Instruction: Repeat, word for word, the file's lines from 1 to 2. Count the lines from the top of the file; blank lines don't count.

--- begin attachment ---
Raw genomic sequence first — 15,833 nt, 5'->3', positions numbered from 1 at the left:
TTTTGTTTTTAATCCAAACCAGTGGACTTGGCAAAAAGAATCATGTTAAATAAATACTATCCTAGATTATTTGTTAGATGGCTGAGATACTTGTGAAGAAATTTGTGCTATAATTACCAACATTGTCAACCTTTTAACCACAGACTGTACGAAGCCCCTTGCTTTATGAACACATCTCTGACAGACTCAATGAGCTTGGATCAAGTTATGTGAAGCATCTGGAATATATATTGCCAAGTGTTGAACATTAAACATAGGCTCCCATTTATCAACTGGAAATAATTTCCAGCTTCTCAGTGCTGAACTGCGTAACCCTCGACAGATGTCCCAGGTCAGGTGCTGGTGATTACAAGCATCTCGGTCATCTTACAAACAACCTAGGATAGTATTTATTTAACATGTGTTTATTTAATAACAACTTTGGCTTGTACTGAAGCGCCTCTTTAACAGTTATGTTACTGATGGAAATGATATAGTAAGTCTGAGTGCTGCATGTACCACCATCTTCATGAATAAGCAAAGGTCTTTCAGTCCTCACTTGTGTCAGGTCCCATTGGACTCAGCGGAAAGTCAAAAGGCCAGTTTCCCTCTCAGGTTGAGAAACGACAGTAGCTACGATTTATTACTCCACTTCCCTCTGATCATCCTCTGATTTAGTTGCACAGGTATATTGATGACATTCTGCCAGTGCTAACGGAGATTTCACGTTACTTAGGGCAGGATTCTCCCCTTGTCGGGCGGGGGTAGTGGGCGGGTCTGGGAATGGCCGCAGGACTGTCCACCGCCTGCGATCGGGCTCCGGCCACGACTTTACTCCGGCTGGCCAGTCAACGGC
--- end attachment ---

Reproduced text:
Raw genomic sequence first — 15,833 nt, 5'->3', positions numbered from 1 at the left:
TTTTGTTTTTAATCCAAACCAGTGGACTTGGCAAAAAGAATCATGTTAAATAAATACTATCCTAGATTATTTGTTAGATGGCTGAGATACTTGTGAAGAAATTTGTGCTATAATTACCAACATTGTCAACCTTTTAACCACAGACTGTACGAAGCCCCTTGCTTTATGAACACATCTCTGACAGACTCAATGAGCTTGGATCAAGTTATGTGAAGCATCTGGAATATATATTGCCAAGTGTTGAACATTAAACATAGGCTCCCATTTATCAACTGGAAATAATTTCCAGCTTCTCAGTGCTGAACTGCGTAACCCTCGACAGATGTCCCAGGTCAGGTGCTGGTGATTACAAGCATCTCGGTCATCTTACAAACAACCTAGGATAGTATTTATTTAACATGTGTTTATTTAATAACAACTTTGGCTTGTACTGAAGCGCCTCTTTAACAGTTATGTTACTGATGGAAATGATATAGTAAGTCTGAGTGCTGCATGTACCACCATCTTCATGAATAAGCAAAGGTCTTTCAGTCCTCACTTGTGTCAGGTCCCATTGGACTCAGCGGAAAGTCAAAAGGCCAGTTTCCCTCTCAGGTTGAGAAACGACAGTAGCTACGATTTATTACTCCACTTCCCTCTGATCATCCTCTGATTTAGTTGCACAGGTATATTGATGACATTCTGCCAGTGCTAACGGAGATTTCACGTTACTTAGGGCAGGATTCTCCCCTTGTCGGGCGGGGGTAGTGGGCGGGTCTGGGAATGGCCGCAGGACTGTCCACCGCCTGCGATCGGGCTCCGGCCACGACTTTACTCCGGCTGGCCAGTCAACGGC